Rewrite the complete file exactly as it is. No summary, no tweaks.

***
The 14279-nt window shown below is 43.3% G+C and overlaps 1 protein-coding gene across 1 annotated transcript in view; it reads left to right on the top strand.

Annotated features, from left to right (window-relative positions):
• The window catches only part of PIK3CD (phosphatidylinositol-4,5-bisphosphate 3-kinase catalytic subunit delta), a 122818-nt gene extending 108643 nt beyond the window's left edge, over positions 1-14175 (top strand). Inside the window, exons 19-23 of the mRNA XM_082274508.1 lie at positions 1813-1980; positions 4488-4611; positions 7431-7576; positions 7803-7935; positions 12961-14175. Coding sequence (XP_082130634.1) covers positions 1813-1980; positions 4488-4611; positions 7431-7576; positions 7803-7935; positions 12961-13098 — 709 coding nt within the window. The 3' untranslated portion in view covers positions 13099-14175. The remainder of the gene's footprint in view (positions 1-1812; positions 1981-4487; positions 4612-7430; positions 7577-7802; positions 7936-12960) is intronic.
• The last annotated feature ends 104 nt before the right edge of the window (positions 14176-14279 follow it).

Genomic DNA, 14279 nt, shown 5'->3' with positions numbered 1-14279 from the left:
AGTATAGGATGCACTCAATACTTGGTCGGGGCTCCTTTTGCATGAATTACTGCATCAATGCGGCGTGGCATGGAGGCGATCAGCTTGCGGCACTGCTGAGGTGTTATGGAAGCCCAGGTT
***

The 14279-nt window shown below is 43.3% G+C and overlaps 1 protein-coding gene across 1 annotated transcript in view; it reads left to right on the top strand.

Annotated features, from left to right (window-relative positions):
• The window catches only part of PIK3CD (phosphatidylinositol-4,5-bisphosphate 3-kinase catalytic subunit delta), a 122818-nt gene extending 108643 nt beyond the window's left edge, over positions 1-14175 (top strand). Inside the window, exons 19-23 of the mRNA XM_082274508.1 lie at positions 1813-1980; positions 4488-4611; positions 7431-7576; positions 7803-7935; positions 12961-14175. Coding sequence (XP_082130634.1) covers positions 1813-1980; positions 4488-4611; positions 7431-7576; positions 7803-7935; positions 12961-13098 — 709 coding nt within the window. The 3' untranslated portion in view covers positions 13099-14175. The remainder of the gene's footprint in view (positions 1-1812; positions 1981-4487; positions 4612-7430; positions 7577-7802; positions 7936-12960) is intronic.
• The last annotated feature ends 104 nt before the right edge of the window (positions 14176-14279 follow it).

Genomic DNA, 14279 nt, shown 5'->3' with positions numbered 1-14279 from the left:
AGTATAGGATGCACTCAATACTTGGTCGGGGCTCCTTTTGCATGAATTACTGCATCAATGCGGCGTGGCATGGAGGCGATCAGCTTGCGGCACTGCTGAGGTGTTATGGAAGCCCAGGTT